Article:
If you ask any theatre-maker what is involved in bringing a new show from concept to the stage, they'll tell you it is no easy feat - it's a long and difficult process that takes years to complete.
Playwright David Cole and director Dave Letch have spent the last four years working together on The Waltz, which will premiere next month.
The play will come to life at the Goulburn Club, Crookwell Memorial Hall and Braidwood's National Theatre.
It tells the story of a pair of ageing sixties radicals named Irene and Alf who refuse to let society, or anybody else for that matter, dictate how they're going to spend their final days here on Earth.
As their rendezvous' become more frequent, a special bond forms between them, as they face the realities of ageing together.
Pauline Mullen and Martin Sanders will bring the two protagonists to life.
Mr Cole said it was about one never being too old to be young at heart.
He said the original idea for the script was born out of the dichotomy between the wild rebellious lives many seniors lived when they were young, versus the constraints placed upon them in old age.
"I was spending a bit of time in Sydney in 2015, around Bondi, when I came across a story of an older person who had a terminal illness and in spite of that they were determined to live life to its fullest," he said.
"At the same time, I was reading a book called 'Sex and Anarchy: The Life and Death of The Sydney Push', which I found fascinating. It was all about these people who were flouting authority back in the 50s and early 60s.
"They were going against what mainstream Australia considered acceptable and were living these bohemian lives where they were sexually free and not tied down to jobs and things like that.
"I just found them very interesting and that's when I realised that my two main characters were the right age and could've come from The Push (a gang in the 60s)."
The playwright initially envisaged it as a story about an older and a younger couple, with the desire to explore the parallels of their love stories.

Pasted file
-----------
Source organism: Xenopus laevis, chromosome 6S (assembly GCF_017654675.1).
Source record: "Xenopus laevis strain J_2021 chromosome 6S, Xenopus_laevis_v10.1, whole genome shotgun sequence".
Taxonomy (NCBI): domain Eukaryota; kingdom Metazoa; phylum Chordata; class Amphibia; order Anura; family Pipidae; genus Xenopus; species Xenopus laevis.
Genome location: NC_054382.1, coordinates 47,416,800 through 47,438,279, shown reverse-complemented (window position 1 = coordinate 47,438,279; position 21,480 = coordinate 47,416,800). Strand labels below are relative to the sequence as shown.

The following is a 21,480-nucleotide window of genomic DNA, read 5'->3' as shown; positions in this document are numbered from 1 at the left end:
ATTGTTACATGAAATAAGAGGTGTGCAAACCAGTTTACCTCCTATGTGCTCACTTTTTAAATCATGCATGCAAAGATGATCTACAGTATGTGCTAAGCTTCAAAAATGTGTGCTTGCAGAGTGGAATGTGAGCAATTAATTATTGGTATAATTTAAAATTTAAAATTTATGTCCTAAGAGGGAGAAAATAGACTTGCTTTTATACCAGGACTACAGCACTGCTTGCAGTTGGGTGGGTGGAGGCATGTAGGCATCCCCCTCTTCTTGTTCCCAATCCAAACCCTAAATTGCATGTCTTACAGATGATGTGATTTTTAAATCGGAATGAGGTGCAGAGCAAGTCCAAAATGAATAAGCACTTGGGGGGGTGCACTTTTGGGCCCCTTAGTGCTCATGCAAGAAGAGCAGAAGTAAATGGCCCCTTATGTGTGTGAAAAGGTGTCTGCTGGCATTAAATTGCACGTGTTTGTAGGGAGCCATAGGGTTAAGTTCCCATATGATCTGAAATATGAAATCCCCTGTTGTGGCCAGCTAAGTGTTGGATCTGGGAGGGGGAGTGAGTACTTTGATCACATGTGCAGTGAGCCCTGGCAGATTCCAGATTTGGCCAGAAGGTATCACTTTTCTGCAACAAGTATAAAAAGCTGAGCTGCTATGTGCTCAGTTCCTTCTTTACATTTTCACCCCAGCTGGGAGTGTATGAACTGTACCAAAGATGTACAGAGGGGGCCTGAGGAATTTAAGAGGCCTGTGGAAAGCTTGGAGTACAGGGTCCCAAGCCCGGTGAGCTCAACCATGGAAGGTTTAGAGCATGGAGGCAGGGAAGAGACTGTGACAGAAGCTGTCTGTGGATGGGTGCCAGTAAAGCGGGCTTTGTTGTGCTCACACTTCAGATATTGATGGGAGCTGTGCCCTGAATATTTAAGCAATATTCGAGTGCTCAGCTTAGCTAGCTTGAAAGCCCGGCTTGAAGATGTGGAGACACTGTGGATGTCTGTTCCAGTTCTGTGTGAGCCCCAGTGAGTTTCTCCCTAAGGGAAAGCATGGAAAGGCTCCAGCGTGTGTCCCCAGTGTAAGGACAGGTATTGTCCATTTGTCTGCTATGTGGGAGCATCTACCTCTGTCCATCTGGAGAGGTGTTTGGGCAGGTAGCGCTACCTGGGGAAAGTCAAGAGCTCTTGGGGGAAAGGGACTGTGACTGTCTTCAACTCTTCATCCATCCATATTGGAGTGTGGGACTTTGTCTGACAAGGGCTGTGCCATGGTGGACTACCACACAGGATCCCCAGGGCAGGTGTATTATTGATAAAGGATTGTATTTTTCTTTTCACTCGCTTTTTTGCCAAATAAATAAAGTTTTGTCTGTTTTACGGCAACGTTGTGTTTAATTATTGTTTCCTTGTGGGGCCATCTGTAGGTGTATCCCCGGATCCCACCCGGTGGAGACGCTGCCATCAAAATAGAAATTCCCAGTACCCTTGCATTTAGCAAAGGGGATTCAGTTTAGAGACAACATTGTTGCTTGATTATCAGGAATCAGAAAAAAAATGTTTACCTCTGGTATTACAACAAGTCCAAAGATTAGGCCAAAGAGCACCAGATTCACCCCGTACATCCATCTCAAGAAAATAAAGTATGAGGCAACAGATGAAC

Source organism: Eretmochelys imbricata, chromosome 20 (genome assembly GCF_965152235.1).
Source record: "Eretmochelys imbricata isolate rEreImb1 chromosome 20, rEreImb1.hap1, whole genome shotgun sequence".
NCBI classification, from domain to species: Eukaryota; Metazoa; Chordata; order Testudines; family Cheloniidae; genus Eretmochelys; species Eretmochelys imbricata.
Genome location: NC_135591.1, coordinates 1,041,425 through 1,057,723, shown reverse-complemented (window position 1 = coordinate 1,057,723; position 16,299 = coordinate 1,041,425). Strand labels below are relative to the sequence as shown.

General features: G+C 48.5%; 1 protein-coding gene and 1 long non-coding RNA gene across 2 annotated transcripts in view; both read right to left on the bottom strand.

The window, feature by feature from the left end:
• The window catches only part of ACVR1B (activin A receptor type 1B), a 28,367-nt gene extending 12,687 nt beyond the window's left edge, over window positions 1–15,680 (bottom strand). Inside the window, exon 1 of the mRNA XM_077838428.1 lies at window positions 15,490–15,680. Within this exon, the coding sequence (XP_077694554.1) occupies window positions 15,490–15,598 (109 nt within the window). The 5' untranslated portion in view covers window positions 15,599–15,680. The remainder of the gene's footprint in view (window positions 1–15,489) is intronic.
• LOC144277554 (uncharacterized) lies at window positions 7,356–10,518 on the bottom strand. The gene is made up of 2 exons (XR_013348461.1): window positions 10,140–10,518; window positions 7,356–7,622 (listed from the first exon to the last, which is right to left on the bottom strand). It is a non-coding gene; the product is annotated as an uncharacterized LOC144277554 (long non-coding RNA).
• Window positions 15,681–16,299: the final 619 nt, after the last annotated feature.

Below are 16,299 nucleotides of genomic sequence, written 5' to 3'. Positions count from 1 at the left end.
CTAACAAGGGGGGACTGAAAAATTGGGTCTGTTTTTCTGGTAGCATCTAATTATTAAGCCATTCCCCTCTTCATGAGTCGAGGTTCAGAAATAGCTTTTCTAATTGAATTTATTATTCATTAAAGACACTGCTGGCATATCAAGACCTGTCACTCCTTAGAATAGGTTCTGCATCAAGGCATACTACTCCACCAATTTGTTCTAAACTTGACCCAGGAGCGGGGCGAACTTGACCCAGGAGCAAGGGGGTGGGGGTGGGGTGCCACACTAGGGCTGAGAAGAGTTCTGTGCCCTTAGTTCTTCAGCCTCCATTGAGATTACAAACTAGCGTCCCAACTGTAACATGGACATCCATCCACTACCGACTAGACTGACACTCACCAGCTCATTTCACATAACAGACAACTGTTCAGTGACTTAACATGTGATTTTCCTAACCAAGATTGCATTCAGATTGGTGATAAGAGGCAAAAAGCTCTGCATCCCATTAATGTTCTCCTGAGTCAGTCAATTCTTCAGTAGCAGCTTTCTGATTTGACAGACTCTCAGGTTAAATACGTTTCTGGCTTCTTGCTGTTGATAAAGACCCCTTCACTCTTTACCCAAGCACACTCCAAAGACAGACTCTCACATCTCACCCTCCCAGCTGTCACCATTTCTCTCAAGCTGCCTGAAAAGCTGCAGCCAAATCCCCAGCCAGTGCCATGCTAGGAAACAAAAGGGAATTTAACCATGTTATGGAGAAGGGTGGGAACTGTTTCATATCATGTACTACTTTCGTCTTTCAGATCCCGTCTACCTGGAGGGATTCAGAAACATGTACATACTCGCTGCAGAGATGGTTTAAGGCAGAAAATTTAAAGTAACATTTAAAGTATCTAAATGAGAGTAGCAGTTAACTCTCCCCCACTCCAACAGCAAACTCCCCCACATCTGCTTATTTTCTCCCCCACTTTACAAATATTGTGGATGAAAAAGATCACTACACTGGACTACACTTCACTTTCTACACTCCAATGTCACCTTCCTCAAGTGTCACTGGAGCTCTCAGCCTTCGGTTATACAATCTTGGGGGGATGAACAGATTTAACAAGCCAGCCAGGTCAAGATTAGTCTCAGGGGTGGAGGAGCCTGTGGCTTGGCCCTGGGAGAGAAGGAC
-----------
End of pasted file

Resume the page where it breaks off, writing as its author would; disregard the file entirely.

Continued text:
It was not until he wrote a draft to submit to the Street Theatre's First Seen program in 2018 when he thought Irene and Alf's story was the "play within a play".
Meeting Mr Letch, one with extensive theatre and film experience, a few months later, made this vision clearer when they discussed his play.
"There are not many plays out there for senior actors," Mr Letch said.
"It's chewy, it's visceral, it has meat on the bones, it has guts, and most of all, it's really funny while also being really heart-wrenching.
"The characters are just a pair of bo-ho hippies and it makes you think: good for them."
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"The whole idea of The Waltz kinda came from Dave too in a way," Mr Cole said.
"He said, 'I want you to write it like these two are dancing, like they're doing a waltz.
"'They'll get close to each other then they'll go apart. Then they'll get closer again and then go apart again'.
"I'd never been told to write like that before but it made sense to me because if you have two characters, they are constantly dancing around each other."
Mr Letch believed the play had the potential to transform into a classic, and said there are plenty of 60s songs throughout the audience would tap their feet to.
He said the actors have embraced the characters and brought their attitudes and desires to life.
He was excited that the play would finally make its debut after being delayed due to the pandemic, but said it was disappointing that the play was not going to the Highlands.
The play received funding from the Southern Tablelands Arts in 2021.
The play will premiere in Goulburn on March 12 at 7.30pm, 7.30pm in Crookwell on March 19 and 4pm on March 27 in Braidwood.
Tickets for all three performances cost $20 and are now available from trybooking.com.
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